Swirk Jewelers has been a fixture in Kansas City, Mo., since 1910, but only in the past 15 years has the Swirk family taken advantage of its surname in advertising. “We just knew it would work,” says owner Brian Swirk.
He tested the concept of using the name creatively with the tagline “Swirk of Art,” and customers noticed. They told Swirk the ads were “catchy and cute.”
To ratchet up momentum, Swirk hired Jim Robinson, president of Robinson Advertising, also in Kansas City, to hone the concept. Robinson suggested using the Swirk surname as a verb. He thought a campaign based on the name would turn it into a brand by quickly grabbing a lot of attention. Initially reluctant, Brian Swirk finally agreed to try it. Robinson’s first ad featured a professionally photographed female model with the tagline “Swirk Me.” “There are lot of ways to read that headline,” Robinson says.
The taglines spawned multiple variations, including “Swirking Makes the Heart Grow Fonder,” “Swirking Enjoyed by Couples Since 1910,” “Swirk Her Once, Lucky Her, Swirk Her Twice, Lucky You,” “Girls Just Want To Be Swirked,” and “And Then I Swirked Her.” Customers started telling Swirk they looked forward to new versions because they weren’t “the same old boring jewelry store ads,” he says.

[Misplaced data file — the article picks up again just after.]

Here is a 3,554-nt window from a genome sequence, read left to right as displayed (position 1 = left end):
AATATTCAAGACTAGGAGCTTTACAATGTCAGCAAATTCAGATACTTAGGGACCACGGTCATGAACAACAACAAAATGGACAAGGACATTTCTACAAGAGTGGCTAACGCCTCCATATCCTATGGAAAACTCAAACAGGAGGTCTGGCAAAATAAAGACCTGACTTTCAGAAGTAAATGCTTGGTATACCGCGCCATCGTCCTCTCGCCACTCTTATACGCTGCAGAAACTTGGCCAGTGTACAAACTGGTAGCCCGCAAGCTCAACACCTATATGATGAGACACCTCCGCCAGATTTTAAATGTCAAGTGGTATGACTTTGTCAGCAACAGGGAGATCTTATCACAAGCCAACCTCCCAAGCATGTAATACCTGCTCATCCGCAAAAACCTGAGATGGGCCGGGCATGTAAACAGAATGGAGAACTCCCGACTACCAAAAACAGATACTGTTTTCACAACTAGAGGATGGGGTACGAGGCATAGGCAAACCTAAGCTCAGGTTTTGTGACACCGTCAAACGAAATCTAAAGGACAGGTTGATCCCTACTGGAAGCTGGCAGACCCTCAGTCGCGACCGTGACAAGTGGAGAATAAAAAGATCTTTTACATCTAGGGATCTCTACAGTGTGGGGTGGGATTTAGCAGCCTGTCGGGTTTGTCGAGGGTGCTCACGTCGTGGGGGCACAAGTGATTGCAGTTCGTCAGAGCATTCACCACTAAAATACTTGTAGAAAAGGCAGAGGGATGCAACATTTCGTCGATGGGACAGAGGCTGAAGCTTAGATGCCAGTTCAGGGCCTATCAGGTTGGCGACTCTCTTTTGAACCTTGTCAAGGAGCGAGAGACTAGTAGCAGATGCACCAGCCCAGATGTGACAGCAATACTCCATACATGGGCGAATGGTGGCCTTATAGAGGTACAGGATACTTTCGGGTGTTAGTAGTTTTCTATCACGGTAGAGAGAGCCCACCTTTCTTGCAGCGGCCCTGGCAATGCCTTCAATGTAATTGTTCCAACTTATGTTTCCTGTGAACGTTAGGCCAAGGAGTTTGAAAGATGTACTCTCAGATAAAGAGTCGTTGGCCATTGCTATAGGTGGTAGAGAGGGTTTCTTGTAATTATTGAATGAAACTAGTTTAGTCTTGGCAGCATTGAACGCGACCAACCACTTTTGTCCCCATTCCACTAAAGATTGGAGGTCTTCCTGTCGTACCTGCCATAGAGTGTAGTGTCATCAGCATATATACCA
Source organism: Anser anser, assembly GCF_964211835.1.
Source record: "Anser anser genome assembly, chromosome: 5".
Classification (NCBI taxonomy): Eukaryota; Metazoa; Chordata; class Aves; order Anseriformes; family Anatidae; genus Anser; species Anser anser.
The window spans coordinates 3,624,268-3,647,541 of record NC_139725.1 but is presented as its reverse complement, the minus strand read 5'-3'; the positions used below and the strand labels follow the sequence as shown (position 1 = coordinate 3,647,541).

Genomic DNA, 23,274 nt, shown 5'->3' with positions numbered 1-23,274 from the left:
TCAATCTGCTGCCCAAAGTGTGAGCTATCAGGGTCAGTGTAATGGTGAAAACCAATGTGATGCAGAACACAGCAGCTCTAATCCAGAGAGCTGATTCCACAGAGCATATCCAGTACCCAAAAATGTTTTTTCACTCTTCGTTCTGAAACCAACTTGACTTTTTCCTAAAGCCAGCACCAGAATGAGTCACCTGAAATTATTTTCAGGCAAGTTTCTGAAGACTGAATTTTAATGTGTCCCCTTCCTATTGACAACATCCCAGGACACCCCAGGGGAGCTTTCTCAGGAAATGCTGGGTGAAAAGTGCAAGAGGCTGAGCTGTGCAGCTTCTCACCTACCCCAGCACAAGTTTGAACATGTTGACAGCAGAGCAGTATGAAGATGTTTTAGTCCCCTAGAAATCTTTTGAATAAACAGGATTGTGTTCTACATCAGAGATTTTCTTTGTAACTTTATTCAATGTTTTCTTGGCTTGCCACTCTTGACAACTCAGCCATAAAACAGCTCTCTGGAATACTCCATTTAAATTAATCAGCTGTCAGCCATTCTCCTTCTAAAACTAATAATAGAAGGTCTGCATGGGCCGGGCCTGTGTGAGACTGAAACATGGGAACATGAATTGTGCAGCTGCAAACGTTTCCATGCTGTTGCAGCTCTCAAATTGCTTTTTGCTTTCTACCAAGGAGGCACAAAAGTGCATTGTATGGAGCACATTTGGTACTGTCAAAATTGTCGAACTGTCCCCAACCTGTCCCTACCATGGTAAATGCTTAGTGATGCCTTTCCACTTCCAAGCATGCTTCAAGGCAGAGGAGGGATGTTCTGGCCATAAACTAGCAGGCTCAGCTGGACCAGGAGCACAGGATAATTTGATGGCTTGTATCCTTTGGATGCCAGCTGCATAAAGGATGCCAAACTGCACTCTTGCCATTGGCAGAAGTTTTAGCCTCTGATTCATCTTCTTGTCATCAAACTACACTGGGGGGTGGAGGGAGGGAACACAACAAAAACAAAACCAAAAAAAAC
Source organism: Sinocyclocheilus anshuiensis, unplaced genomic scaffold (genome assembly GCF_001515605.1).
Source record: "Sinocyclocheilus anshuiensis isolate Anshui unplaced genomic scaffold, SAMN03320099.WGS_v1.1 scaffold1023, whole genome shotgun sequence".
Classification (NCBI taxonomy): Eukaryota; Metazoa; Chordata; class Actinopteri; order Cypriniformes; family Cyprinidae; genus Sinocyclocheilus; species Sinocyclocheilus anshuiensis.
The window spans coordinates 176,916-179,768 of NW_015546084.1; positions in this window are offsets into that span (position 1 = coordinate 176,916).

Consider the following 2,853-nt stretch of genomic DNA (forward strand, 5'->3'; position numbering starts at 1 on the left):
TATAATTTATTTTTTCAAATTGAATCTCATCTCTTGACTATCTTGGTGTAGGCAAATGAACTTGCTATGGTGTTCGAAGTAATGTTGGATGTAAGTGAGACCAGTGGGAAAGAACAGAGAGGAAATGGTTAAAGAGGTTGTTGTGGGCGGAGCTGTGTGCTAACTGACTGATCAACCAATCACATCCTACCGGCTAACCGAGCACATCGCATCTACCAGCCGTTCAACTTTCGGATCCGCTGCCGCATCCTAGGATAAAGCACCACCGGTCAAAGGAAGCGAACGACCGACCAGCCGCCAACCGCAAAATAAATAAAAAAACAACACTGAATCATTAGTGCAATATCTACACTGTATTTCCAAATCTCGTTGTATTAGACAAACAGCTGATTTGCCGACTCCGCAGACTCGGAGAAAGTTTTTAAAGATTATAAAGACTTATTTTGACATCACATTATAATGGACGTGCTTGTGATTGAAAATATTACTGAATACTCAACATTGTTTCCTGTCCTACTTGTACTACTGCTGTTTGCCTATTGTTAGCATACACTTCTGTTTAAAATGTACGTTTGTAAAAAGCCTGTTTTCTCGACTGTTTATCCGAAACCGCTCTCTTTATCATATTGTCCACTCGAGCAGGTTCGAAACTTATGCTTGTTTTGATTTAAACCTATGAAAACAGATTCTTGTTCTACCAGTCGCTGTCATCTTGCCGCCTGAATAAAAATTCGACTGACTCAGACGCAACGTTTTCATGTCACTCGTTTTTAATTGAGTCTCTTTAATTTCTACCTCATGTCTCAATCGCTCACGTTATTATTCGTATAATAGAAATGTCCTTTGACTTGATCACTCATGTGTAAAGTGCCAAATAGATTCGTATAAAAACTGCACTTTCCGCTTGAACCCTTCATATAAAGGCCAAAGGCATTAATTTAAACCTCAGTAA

Eventually, the use of professional models was abandoned in favor of stock art of people and jewelry, and, recently, real customers. The latter is “more appealing and effective—when people are photographed properly,” Robinson says.
At press time, the store was appealing to community members (via a holiday gift guide in a local magazine) to register for a chance to appear in a future ad—and receive a $500 gift certificate. “[The winner] gets their mug shot on a billboard,” says Swirk. Entrants were required to be at least 21 years of age and had to visit the store to register. They also were required to be photographed when they signed up. The photos were compared to find the contestant with “the most personality.”
Swirk ads appear on billboards, in a Kansas City lifestyle magazine, menu ads for The Cheesecake Factory, the sports section of the local newspaper, and the luxury-lifestyle magazine of a local Mercedes-Benz dealer.
Evidence that the ads have improved business since their inception five years ago shows up in the store’s sales figures. Swirk points to a consistent 15 percent annual sales increase (previously growth ranged from 5 to 10 percent), and Robinson notes that the past fiscal year (which ended July 2008) was the best in the store’s history.
Pop culture appeal is another sign of success. Says, Robinson: “A number of high school kids on scavenger hunts have had to collect pictures of them being Swirked”—photographed in the store.
Reach Jim Robinson at (816) 716-6551 or online at www.robinsonad.com.